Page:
Great stuff in those old Mainsheet notes!!
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Ron, Apache #788

Footloose

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Re: Big battery banks and high capacity alternators- A cautionary tale...
« Reply #3 on: August 14, 2015, 04:41:04 PM »

I do not believe that fusing would have prevented this problem.  Fuses provide over current protection, which is often caused by wires or devices shorting.  Arcing does not cause over current, but does create a great deal of heat.  Arcing of worn outlets is one of the top causes of house fires.  An device is plugged into an old outlet, which makes a less than ideal connection, causing an arc and heat.  Curtains catch on fire.  Ken's picture of the burned twist lock connectors are another example.  Breakers and fuses don't blow in these conditions.
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Dave G.
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2ndwish

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Re: Big battery banks and high capacity alternators- A cautionary tale...
« Reply #4 on: August 14, 2015, 09:49:50 PM »

Footloose- You're right, it would not have prevented the problem, but it would have saved the"perko" switch and the wires around it. When the stud of the alternator contacted the housing, it shorted the batteries. The switch was the weak link in the circuit so it went first- luckily (it acted as a somewhat expensive fuse).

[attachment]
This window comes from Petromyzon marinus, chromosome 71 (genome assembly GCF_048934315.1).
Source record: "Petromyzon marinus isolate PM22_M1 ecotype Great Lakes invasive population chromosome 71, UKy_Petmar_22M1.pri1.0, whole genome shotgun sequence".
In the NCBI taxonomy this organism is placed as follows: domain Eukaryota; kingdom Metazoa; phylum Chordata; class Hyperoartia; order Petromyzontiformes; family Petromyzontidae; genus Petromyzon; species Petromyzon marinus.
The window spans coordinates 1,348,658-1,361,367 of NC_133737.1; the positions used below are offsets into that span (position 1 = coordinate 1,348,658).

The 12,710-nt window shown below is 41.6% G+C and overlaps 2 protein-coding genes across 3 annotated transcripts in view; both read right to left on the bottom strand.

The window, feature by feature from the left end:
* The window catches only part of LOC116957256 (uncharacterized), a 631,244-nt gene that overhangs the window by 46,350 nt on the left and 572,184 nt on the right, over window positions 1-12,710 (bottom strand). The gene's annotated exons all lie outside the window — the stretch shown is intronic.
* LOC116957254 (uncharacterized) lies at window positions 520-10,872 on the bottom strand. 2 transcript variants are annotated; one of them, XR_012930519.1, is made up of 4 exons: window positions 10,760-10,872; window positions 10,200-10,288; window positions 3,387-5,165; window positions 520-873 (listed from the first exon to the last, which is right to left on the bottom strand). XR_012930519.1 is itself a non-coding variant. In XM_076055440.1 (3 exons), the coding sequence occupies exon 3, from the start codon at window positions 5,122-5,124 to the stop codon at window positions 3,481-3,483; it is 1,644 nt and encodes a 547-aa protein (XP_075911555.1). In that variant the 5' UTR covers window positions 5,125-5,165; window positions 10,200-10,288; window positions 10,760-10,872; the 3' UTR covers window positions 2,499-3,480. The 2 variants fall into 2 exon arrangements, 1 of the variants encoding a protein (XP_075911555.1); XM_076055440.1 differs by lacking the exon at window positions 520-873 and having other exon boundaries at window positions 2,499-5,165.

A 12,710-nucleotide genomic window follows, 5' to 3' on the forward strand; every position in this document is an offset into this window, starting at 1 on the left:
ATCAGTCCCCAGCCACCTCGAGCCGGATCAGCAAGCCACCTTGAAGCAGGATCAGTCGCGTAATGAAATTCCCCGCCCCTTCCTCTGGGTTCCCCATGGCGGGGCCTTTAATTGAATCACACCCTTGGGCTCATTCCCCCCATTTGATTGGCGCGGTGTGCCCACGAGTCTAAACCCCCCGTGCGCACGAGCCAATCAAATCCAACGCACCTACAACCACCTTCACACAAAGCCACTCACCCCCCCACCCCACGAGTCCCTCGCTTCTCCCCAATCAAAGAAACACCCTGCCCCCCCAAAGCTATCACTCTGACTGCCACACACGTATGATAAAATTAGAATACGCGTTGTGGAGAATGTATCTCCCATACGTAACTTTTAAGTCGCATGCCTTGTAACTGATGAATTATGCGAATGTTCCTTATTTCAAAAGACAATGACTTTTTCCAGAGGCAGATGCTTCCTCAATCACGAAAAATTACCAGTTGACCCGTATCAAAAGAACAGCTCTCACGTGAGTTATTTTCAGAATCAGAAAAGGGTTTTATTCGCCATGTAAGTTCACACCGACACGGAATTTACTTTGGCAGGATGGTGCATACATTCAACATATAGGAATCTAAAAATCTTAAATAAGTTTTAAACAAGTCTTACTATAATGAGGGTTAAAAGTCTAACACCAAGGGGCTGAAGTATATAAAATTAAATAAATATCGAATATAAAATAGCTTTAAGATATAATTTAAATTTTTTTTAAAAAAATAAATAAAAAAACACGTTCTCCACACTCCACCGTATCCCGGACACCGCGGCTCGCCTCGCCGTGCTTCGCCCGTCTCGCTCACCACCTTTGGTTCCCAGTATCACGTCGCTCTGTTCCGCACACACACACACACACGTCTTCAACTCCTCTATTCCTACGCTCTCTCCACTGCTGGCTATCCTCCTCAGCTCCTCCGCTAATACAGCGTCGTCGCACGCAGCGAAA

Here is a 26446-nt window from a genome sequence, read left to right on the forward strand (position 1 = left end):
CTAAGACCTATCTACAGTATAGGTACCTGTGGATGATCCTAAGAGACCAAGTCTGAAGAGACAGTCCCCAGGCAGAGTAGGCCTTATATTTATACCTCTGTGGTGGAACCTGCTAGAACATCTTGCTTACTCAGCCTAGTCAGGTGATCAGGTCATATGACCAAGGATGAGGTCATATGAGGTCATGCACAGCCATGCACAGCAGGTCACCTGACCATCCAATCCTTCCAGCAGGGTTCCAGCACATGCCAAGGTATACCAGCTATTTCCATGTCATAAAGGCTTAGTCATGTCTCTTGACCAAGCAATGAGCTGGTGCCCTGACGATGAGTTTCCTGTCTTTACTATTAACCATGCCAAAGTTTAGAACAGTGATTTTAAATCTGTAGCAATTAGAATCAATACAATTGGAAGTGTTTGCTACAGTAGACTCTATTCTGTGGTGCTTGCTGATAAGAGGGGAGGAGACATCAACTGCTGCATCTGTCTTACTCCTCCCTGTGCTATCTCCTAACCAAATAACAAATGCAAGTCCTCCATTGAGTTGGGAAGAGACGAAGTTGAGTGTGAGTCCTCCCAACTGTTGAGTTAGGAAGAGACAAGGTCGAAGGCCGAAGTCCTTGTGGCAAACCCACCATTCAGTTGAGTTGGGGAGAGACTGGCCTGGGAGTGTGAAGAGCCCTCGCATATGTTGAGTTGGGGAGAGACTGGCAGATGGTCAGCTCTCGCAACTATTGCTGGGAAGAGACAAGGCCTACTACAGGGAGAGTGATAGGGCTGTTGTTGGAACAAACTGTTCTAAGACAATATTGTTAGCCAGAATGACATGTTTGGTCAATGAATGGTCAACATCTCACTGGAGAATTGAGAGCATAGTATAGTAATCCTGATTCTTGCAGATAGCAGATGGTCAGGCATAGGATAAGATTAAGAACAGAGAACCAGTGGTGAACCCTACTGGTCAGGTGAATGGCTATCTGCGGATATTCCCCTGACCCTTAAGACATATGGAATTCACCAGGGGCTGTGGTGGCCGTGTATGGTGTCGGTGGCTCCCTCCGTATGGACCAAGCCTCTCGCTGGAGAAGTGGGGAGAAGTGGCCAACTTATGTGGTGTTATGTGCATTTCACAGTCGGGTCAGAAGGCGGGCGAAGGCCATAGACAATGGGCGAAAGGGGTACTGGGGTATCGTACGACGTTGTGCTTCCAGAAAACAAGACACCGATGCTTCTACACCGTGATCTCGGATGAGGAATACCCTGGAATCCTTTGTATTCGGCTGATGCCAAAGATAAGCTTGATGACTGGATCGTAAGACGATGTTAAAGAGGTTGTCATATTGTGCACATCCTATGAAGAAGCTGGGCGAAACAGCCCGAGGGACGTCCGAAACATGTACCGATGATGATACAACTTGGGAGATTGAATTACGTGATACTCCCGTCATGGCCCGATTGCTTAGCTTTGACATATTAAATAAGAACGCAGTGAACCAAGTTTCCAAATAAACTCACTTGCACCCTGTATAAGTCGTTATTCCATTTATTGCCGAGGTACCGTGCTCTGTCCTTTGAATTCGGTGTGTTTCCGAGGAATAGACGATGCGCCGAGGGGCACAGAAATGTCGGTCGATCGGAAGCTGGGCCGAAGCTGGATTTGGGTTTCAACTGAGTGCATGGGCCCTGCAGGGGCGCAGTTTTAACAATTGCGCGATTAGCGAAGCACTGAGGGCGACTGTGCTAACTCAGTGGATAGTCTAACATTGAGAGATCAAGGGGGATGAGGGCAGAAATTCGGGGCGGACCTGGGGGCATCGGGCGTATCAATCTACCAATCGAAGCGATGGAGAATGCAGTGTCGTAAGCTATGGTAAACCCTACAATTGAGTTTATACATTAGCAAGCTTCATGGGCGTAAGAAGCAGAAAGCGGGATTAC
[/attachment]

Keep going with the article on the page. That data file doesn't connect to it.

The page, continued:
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Noah

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Re: Big battery banks and high capacity alternators- A cautionary tale...
« Reply #5 on: August 15, 2015, 08:14:40 AM »

Also,  the "big battery bank" had nothing to do with the reported problem. Nothing wrong with a well installed/maintained battery bank, regardless of size.
« Last Edit: August 15, 2015, 05:28:24 PM by Noah »
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1990 hull #1014, San Diego, CA,  Fin Keel,
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2ndwish

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Re: Big battery banks and high capacity alternators- A cautionary tale...
« Reply #6 on: August 15, 2015, 09:02:28 AM »

I never meant to suggest there is something wrong with big battery banks. It is just that deeply discharged banks and the high output alternators (and chargers) that charge larger banks, carry large currents.  Currents are what causes the heating at resistive connections. The heat generated in a resistor goes as the square of the current (twice the current, 4 times the heat). The post was intended convey the message that if you have such a system (and many of us do), check your connections regularly because they are more prone to this particular problem. The connections that should be checked are on virtually every heavy duty cable in the system and the alternator output. The alternator output (and the starter lug which is often the other end of it)is particularly prone to loosening because the engine vibrates and gets hot and cold.